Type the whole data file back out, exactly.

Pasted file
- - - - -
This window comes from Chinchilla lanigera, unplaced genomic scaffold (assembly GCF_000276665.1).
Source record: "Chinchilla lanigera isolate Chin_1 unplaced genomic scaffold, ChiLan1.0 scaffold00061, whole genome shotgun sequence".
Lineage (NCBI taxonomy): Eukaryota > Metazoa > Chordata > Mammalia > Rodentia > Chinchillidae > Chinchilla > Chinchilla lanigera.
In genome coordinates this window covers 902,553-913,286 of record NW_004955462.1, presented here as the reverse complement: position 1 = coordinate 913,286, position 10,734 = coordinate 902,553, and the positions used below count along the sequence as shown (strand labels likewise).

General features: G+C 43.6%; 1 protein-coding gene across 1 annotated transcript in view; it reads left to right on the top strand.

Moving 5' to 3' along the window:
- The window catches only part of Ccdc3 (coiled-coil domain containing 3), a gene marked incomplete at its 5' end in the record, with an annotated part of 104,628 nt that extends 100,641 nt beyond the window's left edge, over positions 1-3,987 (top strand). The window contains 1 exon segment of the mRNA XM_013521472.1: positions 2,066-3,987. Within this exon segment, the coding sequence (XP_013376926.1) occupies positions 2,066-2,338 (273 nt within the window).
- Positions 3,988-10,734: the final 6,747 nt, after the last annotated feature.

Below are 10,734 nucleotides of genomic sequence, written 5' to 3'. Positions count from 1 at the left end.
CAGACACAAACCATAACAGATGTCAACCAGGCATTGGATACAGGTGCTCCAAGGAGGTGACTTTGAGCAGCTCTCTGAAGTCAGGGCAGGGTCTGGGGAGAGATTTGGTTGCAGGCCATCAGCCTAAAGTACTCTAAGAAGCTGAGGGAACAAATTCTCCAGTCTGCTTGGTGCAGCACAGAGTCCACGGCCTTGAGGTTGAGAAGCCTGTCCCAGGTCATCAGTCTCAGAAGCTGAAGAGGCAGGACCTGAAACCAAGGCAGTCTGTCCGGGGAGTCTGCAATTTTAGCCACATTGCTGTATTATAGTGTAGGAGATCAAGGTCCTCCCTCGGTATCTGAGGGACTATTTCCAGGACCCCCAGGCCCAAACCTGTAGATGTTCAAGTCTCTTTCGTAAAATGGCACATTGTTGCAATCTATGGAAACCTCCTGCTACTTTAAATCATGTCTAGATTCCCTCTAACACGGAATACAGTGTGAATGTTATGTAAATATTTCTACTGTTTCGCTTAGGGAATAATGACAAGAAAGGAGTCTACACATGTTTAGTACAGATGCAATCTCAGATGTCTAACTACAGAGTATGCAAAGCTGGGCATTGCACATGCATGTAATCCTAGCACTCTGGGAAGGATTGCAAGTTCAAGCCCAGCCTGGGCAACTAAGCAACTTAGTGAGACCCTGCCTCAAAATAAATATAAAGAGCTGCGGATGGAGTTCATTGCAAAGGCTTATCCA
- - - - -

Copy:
This window comes from Chinchilla lanigera, unplaced genomic scaffold (assembly GCF_000276665.1).
Source record: "Chinchilla lanigera isolate Chin_1 unplaced genomic scaffold, ChiLan1.0 scaffold00061, whole genome shotgun sequence".
Lineage (NCBI taxonomy): Eukaryota > Metazoa > Chordata > Mammalia > Rodentia > Chinchillidae > Chinchilla > Chinchilla lanigera.
In genome coordinates this window covers 902,553-913,286 of record NW_004955462.1, presented here as the reverse complement: position 1 = coordinate 913,286, position 10,734 = coordinate 902,553, and the positions used below count along the sequence as shown (strand labels likewise).

General features: G+C 43.6%; 1 protein-coding gene across 1 annotated transcript in view; it reads left to right on the top strand.

Moving 5' to 3' along the window:
- The window catches only part of Ccdc3 (coiled-coil domain containing 3), a gene marked incomplete at its 5' end in the record, with an annotated part of 104,628 nt that extends 100,641 nt beyond the window's left edge, over positions 1-3,987 (top strand). The window contains 1 exon segment of the mRNA XM_013521472.1: positions 2,066-3,987. Within this exon segment, the coding sequence (XP_013376926.1) occupies positions 2,066-2,338 (273 nt within the window).
- Positions 3,988-10,734: the final 6,747 nt, after the last annotated feature.

Below are 10,734 nucleotides of genomic sequence, written 5' to 3'. Positions count from 1 at the left end.
CAGACACAAACCATAACAGATGTCAACCAGGCATTGGATACAGGTGCTCCAAGGAGGTGACTTTGAGCAGCTCTCTGAAGTCAGGGCAGGGTCTGGGGAGAGATTTGGTTGCAGGCCATCAGCCTAAAGTACTCTAAGAAGCTGAGGGAACAAATTCTCCAGTCTGCTTGGTGCAGCACAGAGTCCACGGCCTTGAGGTTGAGAAGCCTGTCCCAGGTCATCAGTCTCAGAAGCTGAAGAGGCAGGACCTGAAACCAAGGCAGTCTGTCCGGGGAGTCTGCAATTTTAGCCACATTGCTGTATTATAGTGTAGGAGATCAAGGTCCTCCCTCGGTATCTGAGGGACTATTTCCAGGACCCCCAGGCCCAAACCTGTAGATGTTCAAGTCTCTTTCGTAAAATGGCACATTGTTGCAATCTATGGAAACCTCCTGCTACTTTAAATCATGTCTAGATTCCCTCTAACACGGAATACAGTGTGAATGTTATGTAAATATTTCTACTGTTTCGCTTAGGGAATAATGACAAGAAAGGAGTCTACACATGTTTAGTACAGATGCAATCTCAGATGTCTAACTACAGAGTATGCAAAGCTGGGCATTGCACATGCATGTAATCCTAGCACTCTGGGAAGGATTGCAAGTTCAAGCCCAGCCTGGGCAACTAAGCAACTTAGTGAGACCCTGCCTCAAAATAAATATAAAGAGCTGCGGATGGAGTTCATTGCAAAGGCTTATCCA